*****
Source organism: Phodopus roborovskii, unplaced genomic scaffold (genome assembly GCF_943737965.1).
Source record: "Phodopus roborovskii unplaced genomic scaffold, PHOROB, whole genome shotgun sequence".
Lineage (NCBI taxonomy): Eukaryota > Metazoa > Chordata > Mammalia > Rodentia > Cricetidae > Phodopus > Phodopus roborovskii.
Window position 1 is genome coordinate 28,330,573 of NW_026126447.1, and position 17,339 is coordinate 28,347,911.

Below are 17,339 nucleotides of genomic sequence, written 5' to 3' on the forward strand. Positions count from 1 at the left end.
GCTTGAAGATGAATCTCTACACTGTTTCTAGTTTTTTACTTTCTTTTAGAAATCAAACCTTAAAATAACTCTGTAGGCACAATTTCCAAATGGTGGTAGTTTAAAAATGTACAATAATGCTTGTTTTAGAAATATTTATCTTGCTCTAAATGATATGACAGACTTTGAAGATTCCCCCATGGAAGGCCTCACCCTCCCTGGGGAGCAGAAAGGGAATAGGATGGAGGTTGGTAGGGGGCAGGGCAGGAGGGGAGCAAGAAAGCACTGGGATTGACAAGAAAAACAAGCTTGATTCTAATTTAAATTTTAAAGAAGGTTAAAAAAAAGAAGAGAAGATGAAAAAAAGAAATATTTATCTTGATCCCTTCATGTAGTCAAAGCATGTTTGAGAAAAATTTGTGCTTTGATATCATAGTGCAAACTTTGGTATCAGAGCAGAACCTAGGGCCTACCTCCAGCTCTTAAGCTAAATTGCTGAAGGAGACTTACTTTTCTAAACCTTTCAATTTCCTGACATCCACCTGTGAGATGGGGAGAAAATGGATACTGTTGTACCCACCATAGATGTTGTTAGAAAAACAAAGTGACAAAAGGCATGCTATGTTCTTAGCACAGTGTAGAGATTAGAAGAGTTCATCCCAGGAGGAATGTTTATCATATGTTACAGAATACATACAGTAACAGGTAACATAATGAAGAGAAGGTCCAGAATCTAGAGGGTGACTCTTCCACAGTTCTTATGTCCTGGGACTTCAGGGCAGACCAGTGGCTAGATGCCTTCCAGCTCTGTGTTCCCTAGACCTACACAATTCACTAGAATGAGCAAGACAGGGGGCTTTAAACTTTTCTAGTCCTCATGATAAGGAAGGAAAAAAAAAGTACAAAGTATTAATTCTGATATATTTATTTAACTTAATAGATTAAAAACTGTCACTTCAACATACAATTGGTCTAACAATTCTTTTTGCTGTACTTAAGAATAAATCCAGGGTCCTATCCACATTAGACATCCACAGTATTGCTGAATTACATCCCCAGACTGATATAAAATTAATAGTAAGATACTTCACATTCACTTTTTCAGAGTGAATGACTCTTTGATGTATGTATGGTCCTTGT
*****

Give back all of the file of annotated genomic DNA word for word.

Source organism: Phodopus roborovskii, unplaced genomic scaffold (genome assembly GCF_943737965.1).
Source record: "Phodopus roborovskii unplaced genomic scaffold, PHOROB, whole genome shotgun sequence".
Lineage (NCBI taxonomy): Eukaryota > Metazoa > Chordata > Mammalia > Rodentia > Cricetidae > Phodopus > Phodopus roborovskii.
Window position 1 is genome coordinate 28,330,573 of NW_026126447.1, and position 17,339 is coordinate 28,347,911.

Below are 17,339 nucleotides of genomic sequence, written 5' to 3' on the forward strand. Positions count from 1 at the left end.
GCTTGAAGATGAATCTCTACACTGTTTCTAGTTTTTTACTTTCTTTTAGAAATCAAACCTTAAAATAACTCTGTAGGCACAATTTCCAAATGGTGGTAGTTTAAAAATGTACAATAATGCTTGTTTTAGAAATATTTATCTTGCTCTAAATGATATGACAGACTTTGAAGATTCCCCCATGGAAGGCCTCACCCTCCCTGGGGAGCAGAAAGGGAATAGGATGGAGGTTGGTAGGGGGCAGGGCAGGAGGGGAGCAAGAAAGCACTGGGATTGACAAGAAAAACAAGCTTGATTCTAATTTAAATTTTAAAGAAGGTTAAAAAAAAGAAGAGAAGATGAAAAAAAGAAATATTTATCTTGATCCCTTCATGTAGTCAAAGCATGTTTGAGAAAAATTTGTGCTTTGATATCATAGTGCAAACTTTGGTATCAGAGCAGAACCTAGGGCCTACCTCCAGCTCTTAAGCTAAATTGCTGAAGGAGACTTACTTTTCTAAACCTTTCAATTTCCTGACATCCACCTGTGAGATGGGGAGAAAATGGATACTGTTGTACCCACCATAGATGTTGTTAGAAAAACAAAGTGACAAAAGGCATGCTATGTTCTTAGCACAGTGTAGAGATTAGAAGAGTTCATCCCAGGAGGAATGTTTATCATATGTTACAGAATACATACAGTAACAGGTAACATAATGAAGAGAAGGTCCAGAATCTAGAGGGTGACTCTTCCACAGTTCTTATGTCCTGGGACTTCAGGGCAGACCAGTGGCTAGATGCCTTCCAGCTCTGTGTTCCCTAGACCTACACAATTCACTAGAATGAGCAAGACAGGGGGCTTTAAACTTTTCTAGTCCTCATGATAAGGAAGGAAAAAAAAAGTACAAAGTATTAATTCTGATATATTTATTTAACTTAATAGATTAAAAACTGTCACTTCAACATACAATTGGTCTAACAATTCTTTTTGCTGTACTTAAGAATAAATCCAGGGTCCTATCCACATTAGACATCCACAGTATTGCTGAATTACATCCCCAGACTGATATAAAATTAATAGTAAGATACTTCACATTCACTTTTTCAGAGTGAATGACTCTTTGATGTATGTATGGTCCTTGT